The Occupy Moment: What Does Democracy Look Like?

Event Details

When
12/10/2011
3:00pm - 6:00pm
Where
Jane Addams Hull-House Museum
800 South Halsted Street
Chicago, IL, 60607-4400
United States
See map: Google Maps
County: 
Cook
Fee: 
Free, open to the public.
Where
Jane Addams Hull-House Museum
800 South Halsted Street
Chicago, IL, 60607-4400
See map: Google Maps
County: 
Cook
Fee: 
Free, open to the public.

The Occupy Wall Street movement has captured the imagination of people around the globe. Important questions have been raised about how we can re-invent a more equitable and fair system globally and locally. Join us on Jane Addams Day to reflect on the Occupy moment and what it means for the future. 

Featured panelists include:

Nathan Brown, scholar activist at UC Davis

Bernardine Dohrn, immediate past director and founder of the Children and Family Justice Center

Adam Green (moderator), historian and author of Selling the Race: Culture and Community in Black Chicago 

Amisha Patel, community organizer and executive director of Grassroots Collaborative

Vijay Prashad, author of The Darker Nations: A People's History of the Third World and commentator on world affairs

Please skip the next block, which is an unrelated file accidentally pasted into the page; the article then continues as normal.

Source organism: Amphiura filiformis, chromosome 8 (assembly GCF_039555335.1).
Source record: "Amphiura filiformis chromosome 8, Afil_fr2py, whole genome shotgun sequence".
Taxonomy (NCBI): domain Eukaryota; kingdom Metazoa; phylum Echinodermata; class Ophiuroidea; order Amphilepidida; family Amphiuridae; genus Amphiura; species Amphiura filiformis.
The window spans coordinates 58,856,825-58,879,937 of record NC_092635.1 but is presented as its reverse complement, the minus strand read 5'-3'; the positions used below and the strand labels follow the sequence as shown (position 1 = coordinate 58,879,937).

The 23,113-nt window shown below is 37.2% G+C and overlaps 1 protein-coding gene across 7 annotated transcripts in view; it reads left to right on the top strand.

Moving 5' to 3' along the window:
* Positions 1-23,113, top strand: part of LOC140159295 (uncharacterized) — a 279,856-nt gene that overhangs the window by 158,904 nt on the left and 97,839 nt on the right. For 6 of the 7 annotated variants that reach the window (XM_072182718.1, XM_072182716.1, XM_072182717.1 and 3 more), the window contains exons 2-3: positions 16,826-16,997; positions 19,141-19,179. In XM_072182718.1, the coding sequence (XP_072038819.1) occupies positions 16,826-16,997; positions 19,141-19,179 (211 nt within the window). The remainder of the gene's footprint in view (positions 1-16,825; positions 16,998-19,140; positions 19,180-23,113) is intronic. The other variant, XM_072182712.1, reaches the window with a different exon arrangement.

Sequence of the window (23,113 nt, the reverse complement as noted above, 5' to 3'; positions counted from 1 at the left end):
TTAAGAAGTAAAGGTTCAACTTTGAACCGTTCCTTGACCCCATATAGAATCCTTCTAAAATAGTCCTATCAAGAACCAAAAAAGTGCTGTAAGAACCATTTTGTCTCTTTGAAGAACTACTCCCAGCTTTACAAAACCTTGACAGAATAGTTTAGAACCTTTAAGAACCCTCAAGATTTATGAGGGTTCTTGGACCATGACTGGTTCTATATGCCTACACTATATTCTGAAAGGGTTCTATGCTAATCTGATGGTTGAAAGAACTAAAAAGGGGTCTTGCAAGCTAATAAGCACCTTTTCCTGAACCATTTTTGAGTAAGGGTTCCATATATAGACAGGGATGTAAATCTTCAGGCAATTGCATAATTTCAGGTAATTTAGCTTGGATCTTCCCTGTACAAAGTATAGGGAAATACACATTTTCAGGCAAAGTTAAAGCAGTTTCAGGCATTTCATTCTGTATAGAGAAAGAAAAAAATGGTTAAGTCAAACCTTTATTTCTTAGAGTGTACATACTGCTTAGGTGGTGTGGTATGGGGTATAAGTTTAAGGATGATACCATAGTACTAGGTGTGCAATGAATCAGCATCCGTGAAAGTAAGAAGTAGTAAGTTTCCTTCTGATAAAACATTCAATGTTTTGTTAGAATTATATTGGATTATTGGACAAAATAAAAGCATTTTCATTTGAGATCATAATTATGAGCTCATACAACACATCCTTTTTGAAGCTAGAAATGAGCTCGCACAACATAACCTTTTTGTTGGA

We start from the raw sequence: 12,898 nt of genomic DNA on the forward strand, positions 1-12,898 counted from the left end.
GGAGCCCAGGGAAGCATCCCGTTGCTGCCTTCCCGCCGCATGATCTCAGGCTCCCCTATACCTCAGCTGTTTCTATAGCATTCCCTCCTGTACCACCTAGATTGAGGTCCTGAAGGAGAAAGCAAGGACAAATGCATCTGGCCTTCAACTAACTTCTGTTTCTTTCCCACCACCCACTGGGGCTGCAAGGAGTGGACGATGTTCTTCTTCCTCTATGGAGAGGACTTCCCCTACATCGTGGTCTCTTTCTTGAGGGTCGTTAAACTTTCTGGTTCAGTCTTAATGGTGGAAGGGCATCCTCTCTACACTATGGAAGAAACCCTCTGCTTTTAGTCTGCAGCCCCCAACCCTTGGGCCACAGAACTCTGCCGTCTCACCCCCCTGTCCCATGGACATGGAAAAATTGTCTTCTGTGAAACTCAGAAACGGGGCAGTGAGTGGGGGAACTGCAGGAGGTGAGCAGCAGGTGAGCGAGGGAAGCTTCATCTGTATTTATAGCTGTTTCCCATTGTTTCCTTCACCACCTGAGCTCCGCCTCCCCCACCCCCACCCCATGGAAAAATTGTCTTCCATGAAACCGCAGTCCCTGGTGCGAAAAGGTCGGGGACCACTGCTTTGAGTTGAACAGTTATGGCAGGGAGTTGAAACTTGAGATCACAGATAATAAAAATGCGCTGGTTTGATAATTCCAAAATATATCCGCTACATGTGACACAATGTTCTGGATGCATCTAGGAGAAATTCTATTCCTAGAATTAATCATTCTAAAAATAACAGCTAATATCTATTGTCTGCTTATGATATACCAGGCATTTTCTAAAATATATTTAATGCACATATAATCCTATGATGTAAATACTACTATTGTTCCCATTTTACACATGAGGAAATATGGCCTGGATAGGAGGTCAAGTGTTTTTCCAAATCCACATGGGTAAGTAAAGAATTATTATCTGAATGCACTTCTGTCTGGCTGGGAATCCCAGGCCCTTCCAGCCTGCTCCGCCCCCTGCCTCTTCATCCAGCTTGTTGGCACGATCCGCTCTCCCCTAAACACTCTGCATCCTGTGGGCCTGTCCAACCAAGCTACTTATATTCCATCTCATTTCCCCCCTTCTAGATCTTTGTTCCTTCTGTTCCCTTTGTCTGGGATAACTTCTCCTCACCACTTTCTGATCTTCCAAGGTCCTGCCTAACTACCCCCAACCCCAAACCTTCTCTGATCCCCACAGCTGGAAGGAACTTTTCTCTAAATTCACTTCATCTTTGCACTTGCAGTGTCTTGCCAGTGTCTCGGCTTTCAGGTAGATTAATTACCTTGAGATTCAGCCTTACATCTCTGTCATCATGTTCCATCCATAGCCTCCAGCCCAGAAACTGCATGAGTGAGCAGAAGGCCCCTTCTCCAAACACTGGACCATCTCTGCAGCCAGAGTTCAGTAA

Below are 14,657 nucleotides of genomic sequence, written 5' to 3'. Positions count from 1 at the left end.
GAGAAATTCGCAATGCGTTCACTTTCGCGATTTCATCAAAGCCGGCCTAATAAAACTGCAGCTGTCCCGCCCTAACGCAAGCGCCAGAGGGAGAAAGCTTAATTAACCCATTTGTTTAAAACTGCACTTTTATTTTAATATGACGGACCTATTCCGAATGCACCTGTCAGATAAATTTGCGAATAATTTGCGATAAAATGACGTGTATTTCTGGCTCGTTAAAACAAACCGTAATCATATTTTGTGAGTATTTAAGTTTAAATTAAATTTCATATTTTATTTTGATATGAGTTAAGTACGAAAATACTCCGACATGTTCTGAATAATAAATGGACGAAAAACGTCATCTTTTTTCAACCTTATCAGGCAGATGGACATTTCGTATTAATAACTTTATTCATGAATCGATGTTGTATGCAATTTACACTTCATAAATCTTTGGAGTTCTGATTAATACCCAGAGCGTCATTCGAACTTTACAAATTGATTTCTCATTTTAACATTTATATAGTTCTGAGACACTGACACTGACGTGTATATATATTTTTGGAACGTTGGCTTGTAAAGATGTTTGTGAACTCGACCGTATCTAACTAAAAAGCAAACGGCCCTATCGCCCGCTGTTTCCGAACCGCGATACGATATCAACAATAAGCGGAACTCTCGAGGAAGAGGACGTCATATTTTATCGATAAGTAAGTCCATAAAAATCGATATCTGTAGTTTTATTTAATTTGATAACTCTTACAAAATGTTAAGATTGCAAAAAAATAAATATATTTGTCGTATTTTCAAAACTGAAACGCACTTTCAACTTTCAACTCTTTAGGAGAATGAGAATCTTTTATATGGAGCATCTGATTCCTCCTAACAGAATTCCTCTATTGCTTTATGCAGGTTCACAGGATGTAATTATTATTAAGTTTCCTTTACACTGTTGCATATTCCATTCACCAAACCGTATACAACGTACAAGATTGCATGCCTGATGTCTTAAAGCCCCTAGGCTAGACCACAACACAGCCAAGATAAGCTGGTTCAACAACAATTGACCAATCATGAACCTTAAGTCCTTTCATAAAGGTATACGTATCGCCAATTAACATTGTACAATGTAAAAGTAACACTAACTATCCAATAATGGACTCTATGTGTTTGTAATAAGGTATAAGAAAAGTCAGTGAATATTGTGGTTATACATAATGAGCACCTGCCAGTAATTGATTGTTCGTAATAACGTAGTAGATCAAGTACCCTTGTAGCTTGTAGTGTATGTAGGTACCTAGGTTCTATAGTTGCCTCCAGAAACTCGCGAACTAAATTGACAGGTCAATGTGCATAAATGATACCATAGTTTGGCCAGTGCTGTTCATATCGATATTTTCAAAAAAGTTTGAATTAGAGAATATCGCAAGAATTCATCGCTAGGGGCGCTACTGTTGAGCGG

Also, performances by poets Kevin Coval and FM Supreme and perspectives on the Occupy movement from local respondents

co-sponsored by Jane Addams Hull-House Museum, The Public Square and In These Times

 

 

 


Free and open to the public. For mroe information please call 312.422.5580.

If you need a sign interpreter or require other arrangements to fully participate, please call 312.422.5580. For parking locations near the facility, please visit ChicagoParkingMap.com

The Illinois Humanities Council [IHC] is supported in part by the National Endowment for the Humanities (NEH) and the Illinois General Assembly [through the Illinois Arts Council, a state agency], as well as by contributions from individuals, foundations and corporations.
Any views, findings, conclusions, or recommendations expressed by speakers, program participants, or audiences do not necessarily reflect those of the NEH, the IHC, our partnering organizations or our funders.